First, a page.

With the new appointment came a new job. In 1774, Colonel Preston led three parties of surveyors headed by John Floyd, Hancock Taylor, and James Douglas into current day Kentucky. Their job was to lay out tracks of land that would be given to officers that had land warrants from their service in the French and Indian War. The parties were gone for four months, covering eleven hundred miles and surveying over fifty thousand acres.
The three parties ran into issues with American Indian tribes in the area including the Shawnee. Floyd and his crew were determined to complete their job however and continued on to the Falls of the Ohio. Along the way, Floyd surveyed off a tract of land for himself along the nearby Beargrass Creek. From there, they worked their way south to the Salt River. Upon discovering a beautiful branch off of the mouth of the river, the men named it Floyd’s River to honor their young and popular leader. Today, we know Floyd’s River as Floyd’s Fork. The area most popularly known is The Parklands of Floyd’s Fork.
Present Day Floyd’s Fork within The Parklands / Personal Photos
Virginia, Kentucky, and England
After more difficulties with the American Indians, Floyd and his men returned to Virginia. Floyd quickly raised a militia company in preparation for an ensuing battle against the Shawnee. Floyd joined the Point Pleasant Expedition, serving as Captain in Colonel William Christian‘s Regiment. He was spared from fighting in the Battle of Point Pleasant (what some consider the first Battle of the American Revolution) as the regiment arrived a few hours too late.
In 1775, Floyd returned back to Kentucky to continue his surveying, first establishing a camp later known as St. Asaph, and then serving as a surveyor and land agent for Richard Henderson’s Transylvania Company at Fort Boonesborough where he later helped save Jemima Boone and the Callaway girls from the Shawnee and Cherokee.
Fincastle County was abolished in December of 1776, so Floyd was forced to return to Virginia. Not able to find a job as a surveyor:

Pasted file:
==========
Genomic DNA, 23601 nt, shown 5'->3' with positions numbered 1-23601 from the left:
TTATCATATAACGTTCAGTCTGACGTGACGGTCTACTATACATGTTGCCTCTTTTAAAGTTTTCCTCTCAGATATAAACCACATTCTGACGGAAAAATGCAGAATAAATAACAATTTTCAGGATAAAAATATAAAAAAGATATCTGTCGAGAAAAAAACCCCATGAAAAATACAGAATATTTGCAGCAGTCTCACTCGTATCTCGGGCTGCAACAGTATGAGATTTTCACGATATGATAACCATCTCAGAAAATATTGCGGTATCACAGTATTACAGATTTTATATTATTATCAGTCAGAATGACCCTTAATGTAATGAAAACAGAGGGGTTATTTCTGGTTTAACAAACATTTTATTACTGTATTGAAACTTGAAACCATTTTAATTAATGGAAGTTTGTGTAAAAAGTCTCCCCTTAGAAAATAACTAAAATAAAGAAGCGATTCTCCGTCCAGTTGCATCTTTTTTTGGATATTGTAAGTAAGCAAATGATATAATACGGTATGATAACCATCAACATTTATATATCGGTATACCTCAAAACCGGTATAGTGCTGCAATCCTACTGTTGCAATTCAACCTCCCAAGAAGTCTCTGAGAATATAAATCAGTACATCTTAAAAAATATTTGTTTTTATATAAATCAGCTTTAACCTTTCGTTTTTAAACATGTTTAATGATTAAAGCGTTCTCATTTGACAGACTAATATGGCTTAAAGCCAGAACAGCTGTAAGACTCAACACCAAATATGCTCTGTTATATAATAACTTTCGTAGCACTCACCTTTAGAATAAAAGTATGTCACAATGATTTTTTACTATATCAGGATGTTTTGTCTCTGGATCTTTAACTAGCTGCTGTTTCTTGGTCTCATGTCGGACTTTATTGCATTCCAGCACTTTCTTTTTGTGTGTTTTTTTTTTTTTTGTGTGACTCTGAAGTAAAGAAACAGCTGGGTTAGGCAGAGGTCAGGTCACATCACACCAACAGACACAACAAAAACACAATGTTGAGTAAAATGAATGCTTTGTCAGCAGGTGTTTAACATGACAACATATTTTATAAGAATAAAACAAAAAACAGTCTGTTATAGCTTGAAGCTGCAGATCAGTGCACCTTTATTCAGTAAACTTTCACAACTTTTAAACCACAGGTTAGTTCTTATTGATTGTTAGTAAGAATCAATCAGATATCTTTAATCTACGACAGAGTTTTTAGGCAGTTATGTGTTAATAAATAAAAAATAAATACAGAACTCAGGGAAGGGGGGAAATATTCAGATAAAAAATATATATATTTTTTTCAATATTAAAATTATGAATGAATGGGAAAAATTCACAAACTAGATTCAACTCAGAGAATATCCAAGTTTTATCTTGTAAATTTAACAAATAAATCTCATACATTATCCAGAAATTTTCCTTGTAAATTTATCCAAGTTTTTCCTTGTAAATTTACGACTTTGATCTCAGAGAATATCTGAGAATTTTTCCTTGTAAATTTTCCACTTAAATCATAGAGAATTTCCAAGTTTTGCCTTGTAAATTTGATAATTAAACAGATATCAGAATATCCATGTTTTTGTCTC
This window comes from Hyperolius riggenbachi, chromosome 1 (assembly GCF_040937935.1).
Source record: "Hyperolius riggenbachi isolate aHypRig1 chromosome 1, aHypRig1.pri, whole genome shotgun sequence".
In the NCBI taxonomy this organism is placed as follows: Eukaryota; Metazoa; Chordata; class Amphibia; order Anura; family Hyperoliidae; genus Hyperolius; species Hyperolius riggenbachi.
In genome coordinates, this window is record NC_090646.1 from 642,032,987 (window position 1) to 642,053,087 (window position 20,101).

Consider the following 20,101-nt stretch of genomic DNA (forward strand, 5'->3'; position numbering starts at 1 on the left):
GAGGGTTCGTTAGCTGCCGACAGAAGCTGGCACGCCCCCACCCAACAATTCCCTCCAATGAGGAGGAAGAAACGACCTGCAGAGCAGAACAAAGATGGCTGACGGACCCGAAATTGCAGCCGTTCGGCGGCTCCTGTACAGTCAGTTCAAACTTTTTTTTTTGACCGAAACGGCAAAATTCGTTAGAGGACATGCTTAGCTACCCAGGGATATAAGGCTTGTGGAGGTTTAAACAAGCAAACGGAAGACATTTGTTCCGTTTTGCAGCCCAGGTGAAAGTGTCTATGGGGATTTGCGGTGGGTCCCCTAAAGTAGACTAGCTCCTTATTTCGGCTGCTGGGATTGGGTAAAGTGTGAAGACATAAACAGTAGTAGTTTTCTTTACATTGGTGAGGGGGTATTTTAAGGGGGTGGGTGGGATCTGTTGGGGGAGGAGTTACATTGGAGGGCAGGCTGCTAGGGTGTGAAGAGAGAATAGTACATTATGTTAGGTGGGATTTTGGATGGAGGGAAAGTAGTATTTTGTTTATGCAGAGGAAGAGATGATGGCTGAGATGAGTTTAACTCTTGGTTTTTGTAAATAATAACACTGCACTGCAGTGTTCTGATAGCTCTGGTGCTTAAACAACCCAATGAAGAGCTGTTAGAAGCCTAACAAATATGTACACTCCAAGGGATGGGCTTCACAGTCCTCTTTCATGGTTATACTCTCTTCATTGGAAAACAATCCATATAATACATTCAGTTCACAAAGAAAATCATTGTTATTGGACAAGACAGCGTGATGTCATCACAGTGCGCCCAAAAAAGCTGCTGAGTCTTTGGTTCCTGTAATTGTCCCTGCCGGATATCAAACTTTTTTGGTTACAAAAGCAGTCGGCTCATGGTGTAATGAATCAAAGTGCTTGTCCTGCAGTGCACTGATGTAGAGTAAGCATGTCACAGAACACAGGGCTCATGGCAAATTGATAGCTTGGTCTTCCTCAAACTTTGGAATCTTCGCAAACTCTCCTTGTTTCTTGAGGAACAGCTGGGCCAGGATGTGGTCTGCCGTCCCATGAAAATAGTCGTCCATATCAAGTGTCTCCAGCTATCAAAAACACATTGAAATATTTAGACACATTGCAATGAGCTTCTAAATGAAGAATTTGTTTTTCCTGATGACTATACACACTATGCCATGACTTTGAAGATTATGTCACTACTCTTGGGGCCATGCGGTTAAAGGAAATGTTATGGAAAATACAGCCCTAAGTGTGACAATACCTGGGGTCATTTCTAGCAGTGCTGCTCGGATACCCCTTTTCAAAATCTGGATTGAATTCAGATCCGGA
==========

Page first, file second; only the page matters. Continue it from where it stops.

he embarked on a privateering enterprise, cruised extensively and destroyed much British shipping, but was made a prisoner and with his partner, Col. Radford of Bedford County, Virginia, was taken to Dartsmouth, England, and imprisoned for nearly a year; was assisted to escape by his jailor’s wife who had a brother in America and sympathized with the American cause, and was sent across the English Channel to France in a small vessel owned by a relative of the jailor’s wife. Benjamin Franklin, then American agent in France, aided him to return to America.Genealogy Trails
A Marriage and a Return to Kentucky
Upon his return to America, Floyd went to the home of his dear friend Colonel Preston. It was there that he was reintroduced to Miss Jane Buchanan, one of his previous students from his time as a School Master.
Jane Buchanan was the daughter of Colonel Preston’s cousin, John Buchanan and granddaughter of Colonel James Patton, a pioneer-settler of the Valley of Virginia. Patton was killed by the Indians at Smithfield around 1738 and Buchanan died suddenly in 1769. With both her father and grandfather dead, Jane became the ward of Colonel Preston.
Jane was still living with Colonel Preston when Floyd came to visit. True love blossomed with the young lady (she was only 19 years old compared to Floyd’s 28 years of age), Floyd quickly proposed to Ms. Buchanan, and they married in 1778.
The Virginia Land Act of 1779 brought back the need for surveyors in Kentucky, so Floyd packed up his wife, his newborn child, William Preston Floyd, and his slave named Bob, and headed out to the frontier. In November 1779, Floyd and his young family arrived on the land he had claimed in 1774 along Beargrass Creek in present day Jefferson County. He quickly recruited settlers to help him construct a small fort including cabins and a stockade to be known as Floyd’s Station.